Jeffrey Kopet. // Courtesy of the Kopet family
More than 500,000 people have died in the U.S. from COVID-19 since the pandemic hit this country and the world just over a year ago. NPR is remembering some of those who lost their lives by listening to the music they loved and hearing their stories. We're calling our tribute Songs Of Remembrance.
My father was a relatively reserved man, but he would let certain songs get to him. One of those songs was "Brothers in Arms" by Dire Straits. We never talked about what it meant to him personally, but he was one of the kindest people I've ever known. I know he had immense respect for veterans, but I also know that the bigger themes in the song — the sense of finality, pain, sadness, and the fact that all of the "brothers" are in fact humans with dreams, hopes, and wishes — I know that was part of what he loved so much in the song. My mom said it was one of the songs where my dad would shed a single tear after hearing it — although he might deny it later on.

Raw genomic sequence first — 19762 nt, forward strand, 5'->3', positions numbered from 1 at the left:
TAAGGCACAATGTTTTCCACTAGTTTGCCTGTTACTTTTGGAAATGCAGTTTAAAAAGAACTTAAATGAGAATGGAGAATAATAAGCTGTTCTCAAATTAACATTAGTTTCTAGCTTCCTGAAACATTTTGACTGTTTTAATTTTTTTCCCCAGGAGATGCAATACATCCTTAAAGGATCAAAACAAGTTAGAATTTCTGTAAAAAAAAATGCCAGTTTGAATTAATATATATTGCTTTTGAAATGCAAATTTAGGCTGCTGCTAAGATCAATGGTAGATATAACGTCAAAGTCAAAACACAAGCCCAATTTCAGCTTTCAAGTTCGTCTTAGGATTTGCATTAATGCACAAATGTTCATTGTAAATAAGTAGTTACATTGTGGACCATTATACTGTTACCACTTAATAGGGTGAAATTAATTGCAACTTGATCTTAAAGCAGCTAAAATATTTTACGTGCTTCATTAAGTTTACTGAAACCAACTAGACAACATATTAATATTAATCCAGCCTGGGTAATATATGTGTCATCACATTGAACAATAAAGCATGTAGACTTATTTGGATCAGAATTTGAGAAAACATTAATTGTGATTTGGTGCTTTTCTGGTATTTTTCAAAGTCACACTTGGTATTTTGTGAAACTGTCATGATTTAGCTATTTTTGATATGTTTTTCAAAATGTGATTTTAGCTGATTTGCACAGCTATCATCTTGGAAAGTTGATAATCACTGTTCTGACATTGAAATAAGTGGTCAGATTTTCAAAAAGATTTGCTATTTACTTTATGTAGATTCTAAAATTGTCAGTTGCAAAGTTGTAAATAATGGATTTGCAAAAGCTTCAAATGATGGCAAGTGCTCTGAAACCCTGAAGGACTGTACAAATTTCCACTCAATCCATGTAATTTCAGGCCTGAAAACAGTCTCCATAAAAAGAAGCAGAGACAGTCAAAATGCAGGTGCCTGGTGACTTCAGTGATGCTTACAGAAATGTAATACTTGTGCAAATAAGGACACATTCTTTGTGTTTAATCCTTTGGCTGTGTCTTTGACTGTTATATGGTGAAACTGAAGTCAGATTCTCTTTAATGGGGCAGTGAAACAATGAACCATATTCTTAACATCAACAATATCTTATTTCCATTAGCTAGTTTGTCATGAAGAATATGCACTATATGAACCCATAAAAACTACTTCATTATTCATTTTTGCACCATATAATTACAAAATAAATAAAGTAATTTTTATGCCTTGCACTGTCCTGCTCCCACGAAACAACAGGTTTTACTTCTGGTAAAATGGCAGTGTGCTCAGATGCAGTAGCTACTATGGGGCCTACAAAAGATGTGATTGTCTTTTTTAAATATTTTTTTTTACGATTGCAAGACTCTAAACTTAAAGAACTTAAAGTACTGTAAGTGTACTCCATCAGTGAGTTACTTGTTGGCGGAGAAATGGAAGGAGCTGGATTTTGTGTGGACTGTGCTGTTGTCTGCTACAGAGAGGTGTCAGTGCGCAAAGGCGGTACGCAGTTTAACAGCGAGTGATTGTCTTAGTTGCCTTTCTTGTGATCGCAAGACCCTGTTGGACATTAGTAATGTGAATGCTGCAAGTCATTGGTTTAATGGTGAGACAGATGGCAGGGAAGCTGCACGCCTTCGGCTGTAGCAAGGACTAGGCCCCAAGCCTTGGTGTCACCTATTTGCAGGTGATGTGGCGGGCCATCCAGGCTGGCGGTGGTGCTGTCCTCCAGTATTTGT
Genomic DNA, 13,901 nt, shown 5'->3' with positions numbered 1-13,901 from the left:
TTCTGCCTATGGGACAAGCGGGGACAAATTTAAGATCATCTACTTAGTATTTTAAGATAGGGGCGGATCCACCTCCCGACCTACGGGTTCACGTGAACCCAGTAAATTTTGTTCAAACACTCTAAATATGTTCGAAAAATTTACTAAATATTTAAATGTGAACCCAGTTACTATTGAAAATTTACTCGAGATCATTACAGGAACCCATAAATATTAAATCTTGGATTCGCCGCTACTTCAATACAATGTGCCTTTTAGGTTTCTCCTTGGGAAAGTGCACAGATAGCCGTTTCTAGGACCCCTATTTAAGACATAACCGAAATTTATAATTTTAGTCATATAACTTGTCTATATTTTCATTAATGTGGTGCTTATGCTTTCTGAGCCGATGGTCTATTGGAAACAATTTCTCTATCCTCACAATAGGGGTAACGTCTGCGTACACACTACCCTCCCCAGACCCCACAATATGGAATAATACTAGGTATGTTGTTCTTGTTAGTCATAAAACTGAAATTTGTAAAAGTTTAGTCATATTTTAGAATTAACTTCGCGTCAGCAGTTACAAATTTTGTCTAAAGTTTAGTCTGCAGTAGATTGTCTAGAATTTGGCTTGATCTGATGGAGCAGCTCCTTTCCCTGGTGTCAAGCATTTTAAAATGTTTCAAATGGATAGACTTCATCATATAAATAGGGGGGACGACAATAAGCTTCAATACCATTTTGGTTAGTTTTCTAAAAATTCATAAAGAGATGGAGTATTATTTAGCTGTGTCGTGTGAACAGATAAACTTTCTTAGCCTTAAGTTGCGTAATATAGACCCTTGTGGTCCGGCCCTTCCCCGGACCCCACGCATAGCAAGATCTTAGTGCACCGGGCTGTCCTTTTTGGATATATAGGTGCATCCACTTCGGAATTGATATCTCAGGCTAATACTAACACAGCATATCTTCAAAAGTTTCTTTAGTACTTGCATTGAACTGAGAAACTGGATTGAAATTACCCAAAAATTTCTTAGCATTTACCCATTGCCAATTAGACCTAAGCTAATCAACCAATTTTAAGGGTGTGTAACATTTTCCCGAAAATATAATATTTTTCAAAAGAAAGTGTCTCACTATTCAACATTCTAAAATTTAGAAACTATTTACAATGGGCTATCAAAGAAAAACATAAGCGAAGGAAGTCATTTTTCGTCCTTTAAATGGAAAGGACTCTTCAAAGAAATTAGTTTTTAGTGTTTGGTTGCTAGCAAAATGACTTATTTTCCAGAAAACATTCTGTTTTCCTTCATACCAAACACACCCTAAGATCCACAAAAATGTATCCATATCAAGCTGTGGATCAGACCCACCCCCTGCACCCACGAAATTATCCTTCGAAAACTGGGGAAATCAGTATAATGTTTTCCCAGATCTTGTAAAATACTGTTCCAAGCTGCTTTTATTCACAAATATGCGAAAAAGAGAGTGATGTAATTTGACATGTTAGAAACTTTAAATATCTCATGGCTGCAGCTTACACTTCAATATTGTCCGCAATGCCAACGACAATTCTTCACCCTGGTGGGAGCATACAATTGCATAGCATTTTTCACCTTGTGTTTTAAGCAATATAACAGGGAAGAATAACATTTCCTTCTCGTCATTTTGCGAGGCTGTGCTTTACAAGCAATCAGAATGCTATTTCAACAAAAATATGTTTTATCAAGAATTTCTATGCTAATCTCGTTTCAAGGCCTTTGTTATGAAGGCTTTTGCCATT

I grew up listening to Dire Straits with my mom and dad, so any time I hear any of their popular tracks, I get jolted back to the early '90s and my toddlerhood and early childhood. I think of running down the hallway to hug my dad after he got home from work, I think of times spent playing on the carpeted living room floor on weekends with my mom and dad, and I think of the smell of holiday goodies baking in the adjacent kitchen because my parents listened to their favorite albums constantly — no specific season required. Now, the song "Brothers in Arms" makes me think of my dad's years spent battling cancer. It makes me think of the way my dad defied the odds, worked hard to get better despite being incredibly ill, and the fact that he had an army of excellent healthcare providers, friends, and family members behind him. In the end, he was so extremely tired and COVID-19 took him from us, but he fought so hard in this "war." I miss him so much, and honestly — the song just encapsulates my sadness, my love, and my awe at his strength. —Jeri Kopet, daughter